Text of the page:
According to the study, authored by a team of medical professionals from the University of Miami, the doctors attending to the man didn't want to honor the tattoo because there was no way to be absolutely sure that's what the man wanted.
"We initially decided not to honor the tattoo, invoking the principle of not choosing an irreversible path when faced with uncertainty," the study said. The doctors chose to treat the patient with antibiotics and other life-saving measures.
However, they called in the hospital's ethics consultant, who had a different opinion.
Differing view from an ethics consultant
Tattoos, while clearly administered with a patient's wishes, aren't legally binding, and are usually considered too ambiguous to act upon.
"The emergency responder may wonder: (D)o the letters stand for Do Not Resuscitate? Or Department of Natural Resources? Or someone's initials? Second, the tattoo may not result from a considered decision to forego resuscitation. Errors in interpretation may have life and death consequences," the Journal of General Internal Medicine article said.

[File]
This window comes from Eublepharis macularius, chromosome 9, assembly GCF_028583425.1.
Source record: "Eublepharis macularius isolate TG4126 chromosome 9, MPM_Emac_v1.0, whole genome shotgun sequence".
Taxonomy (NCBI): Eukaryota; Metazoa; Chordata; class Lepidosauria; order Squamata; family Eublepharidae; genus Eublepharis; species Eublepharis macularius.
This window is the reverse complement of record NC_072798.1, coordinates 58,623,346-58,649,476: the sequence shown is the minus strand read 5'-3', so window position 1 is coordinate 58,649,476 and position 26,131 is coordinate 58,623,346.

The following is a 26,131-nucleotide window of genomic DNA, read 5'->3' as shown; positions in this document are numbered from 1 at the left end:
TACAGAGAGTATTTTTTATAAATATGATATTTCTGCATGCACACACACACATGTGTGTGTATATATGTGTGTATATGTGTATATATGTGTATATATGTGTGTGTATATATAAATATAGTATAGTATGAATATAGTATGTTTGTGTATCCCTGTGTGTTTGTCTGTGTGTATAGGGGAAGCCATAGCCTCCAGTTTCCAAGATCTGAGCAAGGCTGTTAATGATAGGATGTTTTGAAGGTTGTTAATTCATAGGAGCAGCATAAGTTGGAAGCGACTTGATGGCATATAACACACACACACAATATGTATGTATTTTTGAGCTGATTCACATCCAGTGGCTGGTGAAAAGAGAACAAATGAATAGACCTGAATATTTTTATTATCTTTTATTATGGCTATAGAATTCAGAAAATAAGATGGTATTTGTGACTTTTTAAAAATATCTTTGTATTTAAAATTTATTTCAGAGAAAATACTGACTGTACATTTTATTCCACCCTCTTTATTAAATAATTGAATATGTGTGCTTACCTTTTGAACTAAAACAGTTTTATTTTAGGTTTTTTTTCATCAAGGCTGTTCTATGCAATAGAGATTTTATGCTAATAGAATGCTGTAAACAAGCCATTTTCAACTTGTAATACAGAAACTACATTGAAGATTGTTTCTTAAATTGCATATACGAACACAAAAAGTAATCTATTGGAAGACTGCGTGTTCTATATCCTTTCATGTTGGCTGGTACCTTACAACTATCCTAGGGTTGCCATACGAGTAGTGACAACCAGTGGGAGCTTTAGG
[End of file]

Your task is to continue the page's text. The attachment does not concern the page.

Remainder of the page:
In the case of the man in the Florida hospital, the facility's ethics consultant said the doctors should honor the tattoo.
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"They suggested that it was most reasonable to infer that the tattoo expressed an authentic preference, that what might be seen as caution could also be seen as standing on ceremony, and that the law is sometimes not nimble enough to support patient-centered care and respect for patients' best interests," the study reads.
There was also another development that supported the consultant's decision: The hospital's social work department located a copy of the man's Florida Department of Health "out-of-hospital" do not resuscitate order, which supported the request on his tattoo.
CNN has contacted the authors of the study and is